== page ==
Whether or not LaBranche succeeded (see for yourself by typing “LAB” into Yahoo! Finance and checking its current price) is not our concern here. What I want you to appreciate is how quickly I was able to find this potentially profitable recovery story using Yahoo! Finance Stock Screener, and how easy it was for me to conduct additional research with just a few mouse clicks.

The basic HTML screener is usually fine for me, but Yahoo! also offers a Java screener that’s fancier. It has a regular desktop software-like interface instead of a webpage interface, and offers more screening criteria. It, too, is free.

For $14 per month or $132 per year, Yahoo! offers an even more deluxe screener with real-time data. I don’t see why you would need that unless you’re
daytrading, which is stressful, costly, and ineffective. Why pay for tools that encourage that lifestyle?

Stick with what’s fast, free, and very helpful.

Contact: screener.finance.yahoo.com/newscreener.html

Morningstar Stock Screener
Morningstar’s screener is another good alternative. It taps into the firm’s helpful analysis tools like its stock types, equity style box, and grading system.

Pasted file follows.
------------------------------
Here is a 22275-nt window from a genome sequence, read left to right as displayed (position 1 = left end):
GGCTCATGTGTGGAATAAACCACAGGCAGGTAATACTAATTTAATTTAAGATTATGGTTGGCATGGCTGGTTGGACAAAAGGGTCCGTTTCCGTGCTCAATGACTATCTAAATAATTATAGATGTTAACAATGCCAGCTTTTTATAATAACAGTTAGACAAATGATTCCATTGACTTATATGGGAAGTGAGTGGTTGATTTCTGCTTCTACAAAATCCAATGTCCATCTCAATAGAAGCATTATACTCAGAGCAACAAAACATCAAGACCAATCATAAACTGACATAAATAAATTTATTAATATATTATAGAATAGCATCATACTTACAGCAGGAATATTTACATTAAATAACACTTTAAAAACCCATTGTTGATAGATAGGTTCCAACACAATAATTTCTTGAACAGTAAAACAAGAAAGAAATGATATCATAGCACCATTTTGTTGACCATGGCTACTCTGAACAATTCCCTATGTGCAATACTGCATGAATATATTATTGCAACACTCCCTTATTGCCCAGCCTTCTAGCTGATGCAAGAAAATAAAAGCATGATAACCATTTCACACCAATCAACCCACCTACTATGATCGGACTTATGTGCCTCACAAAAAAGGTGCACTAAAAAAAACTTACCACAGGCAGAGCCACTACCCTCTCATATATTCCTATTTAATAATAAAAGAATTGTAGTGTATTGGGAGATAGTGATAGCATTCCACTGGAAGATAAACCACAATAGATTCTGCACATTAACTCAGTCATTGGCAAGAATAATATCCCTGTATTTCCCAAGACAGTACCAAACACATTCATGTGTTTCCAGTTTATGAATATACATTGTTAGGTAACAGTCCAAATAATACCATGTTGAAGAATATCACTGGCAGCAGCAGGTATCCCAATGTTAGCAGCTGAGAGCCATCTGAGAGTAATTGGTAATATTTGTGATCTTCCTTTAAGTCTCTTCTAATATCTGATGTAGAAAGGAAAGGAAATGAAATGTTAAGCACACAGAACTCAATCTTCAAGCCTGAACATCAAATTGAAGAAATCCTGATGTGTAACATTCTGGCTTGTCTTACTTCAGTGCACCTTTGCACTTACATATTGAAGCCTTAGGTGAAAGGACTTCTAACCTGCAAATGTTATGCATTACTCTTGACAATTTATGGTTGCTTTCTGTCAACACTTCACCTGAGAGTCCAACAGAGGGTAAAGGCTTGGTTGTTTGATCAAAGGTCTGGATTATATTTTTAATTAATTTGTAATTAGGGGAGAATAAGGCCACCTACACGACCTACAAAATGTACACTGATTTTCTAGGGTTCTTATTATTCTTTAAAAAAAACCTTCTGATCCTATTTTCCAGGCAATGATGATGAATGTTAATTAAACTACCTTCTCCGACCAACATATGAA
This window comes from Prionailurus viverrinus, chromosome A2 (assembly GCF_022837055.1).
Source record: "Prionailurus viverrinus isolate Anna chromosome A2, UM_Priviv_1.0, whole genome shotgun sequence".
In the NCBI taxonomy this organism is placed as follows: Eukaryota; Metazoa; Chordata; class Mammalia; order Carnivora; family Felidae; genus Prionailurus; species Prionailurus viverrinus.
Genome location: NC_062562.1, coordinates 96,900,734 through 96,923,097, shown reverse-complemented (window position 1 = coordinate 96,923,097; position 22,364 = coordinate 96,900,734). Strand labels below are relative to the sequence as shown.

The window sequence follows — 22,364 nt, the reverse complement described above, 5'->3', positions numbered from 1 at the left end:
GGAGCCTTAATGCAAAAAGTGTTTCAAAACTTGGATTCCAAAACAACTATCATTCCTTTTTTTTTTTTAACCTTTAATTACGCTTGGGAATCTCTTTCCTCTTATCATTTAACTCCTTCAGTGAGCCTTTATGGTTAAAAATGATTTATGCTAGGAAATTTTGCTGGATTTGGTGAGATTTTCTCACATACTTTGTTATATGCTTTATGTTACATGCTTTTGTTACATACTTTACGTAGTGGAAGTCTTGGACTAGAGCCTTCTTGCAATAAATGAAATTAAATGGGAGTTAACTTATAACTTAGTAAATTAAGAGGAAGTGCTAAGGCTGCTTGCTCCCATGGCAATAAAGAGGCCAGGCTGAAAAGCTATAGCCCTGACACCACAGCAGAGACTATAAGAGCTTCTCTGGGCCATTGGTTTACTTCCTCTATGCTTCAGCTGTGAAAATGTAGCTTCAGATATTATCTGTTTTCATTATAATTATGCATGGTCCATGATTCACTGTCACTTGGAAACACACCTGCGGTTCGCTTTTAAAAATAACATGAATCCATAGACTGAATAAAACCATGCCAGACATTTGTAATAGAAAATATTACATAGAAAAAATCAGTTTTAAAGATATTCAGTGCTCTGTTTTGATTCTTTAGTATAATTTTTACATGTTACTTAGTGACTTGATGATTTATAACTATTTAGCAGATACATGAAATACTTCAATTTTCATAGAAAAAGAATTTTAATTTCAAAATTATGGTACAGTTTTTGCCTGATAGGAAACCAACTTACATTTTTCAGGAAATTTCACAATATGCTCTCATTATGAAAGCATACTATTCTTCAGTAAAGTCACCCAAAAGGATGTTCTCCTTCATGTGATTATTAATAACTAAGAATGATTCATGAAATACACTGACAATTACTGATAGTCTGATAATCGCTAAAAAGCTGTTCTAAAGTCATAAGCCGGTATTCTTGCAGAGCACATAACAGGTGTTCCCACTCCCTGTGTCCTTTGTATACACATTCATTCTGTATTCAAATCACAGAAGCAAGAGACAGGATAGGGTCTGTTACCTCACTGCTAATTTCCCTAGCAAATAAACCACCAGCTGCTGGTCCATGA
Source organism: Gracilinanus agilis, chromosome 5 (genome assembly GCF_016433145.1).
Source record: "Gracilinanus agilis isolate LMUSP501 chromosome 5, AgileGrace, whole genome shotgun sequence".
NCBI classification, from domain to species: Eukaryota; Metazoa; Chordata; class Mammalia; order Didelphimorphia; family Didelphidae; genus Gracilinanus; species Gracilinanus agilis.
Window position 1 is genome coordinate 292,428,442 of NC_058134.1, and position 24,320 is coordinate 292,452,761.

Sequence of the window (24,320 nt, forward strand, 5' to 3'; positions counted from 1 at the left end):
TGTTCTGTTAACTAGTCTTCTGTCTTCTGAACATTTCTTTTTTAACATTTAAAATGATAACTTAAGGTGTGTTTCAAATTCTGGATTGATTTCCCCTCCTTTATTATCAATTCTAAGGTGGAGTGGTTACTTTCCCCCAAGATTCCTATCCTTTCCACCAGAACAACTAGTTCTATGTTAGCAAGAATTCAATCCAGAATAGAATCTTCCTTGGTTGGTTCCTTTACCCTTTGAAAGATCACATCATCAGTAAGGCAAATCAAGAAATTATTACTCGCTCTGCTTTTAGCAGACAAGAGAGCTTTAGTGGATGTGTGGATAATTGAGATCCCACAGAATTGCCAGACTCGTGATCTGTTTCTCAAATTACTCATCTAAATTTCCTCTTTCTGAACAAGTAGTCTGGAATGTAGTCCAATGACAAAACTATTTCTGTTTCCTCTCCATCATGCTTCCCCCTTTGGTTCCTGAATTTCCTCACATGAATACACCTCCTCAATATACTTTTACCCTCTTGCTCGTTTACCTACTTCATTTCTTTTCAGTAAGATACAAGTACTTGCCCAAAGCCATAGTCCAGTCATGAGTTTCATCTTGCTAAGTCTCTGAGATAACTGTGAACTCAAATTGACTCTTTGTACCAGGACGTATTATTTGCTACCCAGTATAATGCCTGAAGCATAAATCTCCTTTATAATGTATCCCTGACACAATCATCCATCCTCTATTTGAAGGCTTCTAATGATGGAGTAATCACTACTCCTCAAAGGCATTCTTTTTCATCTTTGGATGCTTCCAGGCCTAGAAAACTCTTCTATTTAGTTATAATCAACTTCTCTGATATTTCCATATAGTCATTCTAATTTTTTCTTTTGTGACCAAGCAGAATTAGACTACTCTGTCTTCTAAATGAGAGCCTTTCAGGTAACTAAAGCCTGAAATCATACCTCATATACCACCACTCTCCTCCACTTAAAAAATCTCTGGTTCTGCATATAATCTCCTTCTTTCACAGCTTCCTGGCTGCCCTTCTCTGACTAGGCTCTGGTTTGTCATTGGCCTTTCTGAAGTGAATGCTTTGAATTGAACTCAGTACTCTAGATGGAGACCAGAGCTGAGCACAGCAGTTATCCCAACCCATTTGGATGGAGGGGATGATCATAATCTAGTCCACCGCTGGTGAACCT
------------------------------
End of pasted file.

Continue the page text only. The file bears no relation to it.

In March 2007, I screened for aggressive growth companies with “A” grades for growth, profitability, and financial health. That turned up 51 companies. I then clicked the “Score These Results” button and went to a score card where I could specify the importance of each criterion by clicking radio buttons between 1 and 10 beneath it.

The list of the top ten scoring stocks appeared to the right of the criteria and was updated on the fly as I clicked away. Consistently leading the list in this example were American Oriental Bioengineering (AOB $10) and Chico’s FAS (CHS $22).

Contact: screen.morningstar.com/StockSelector.html

MSN Money Screener and StockScouter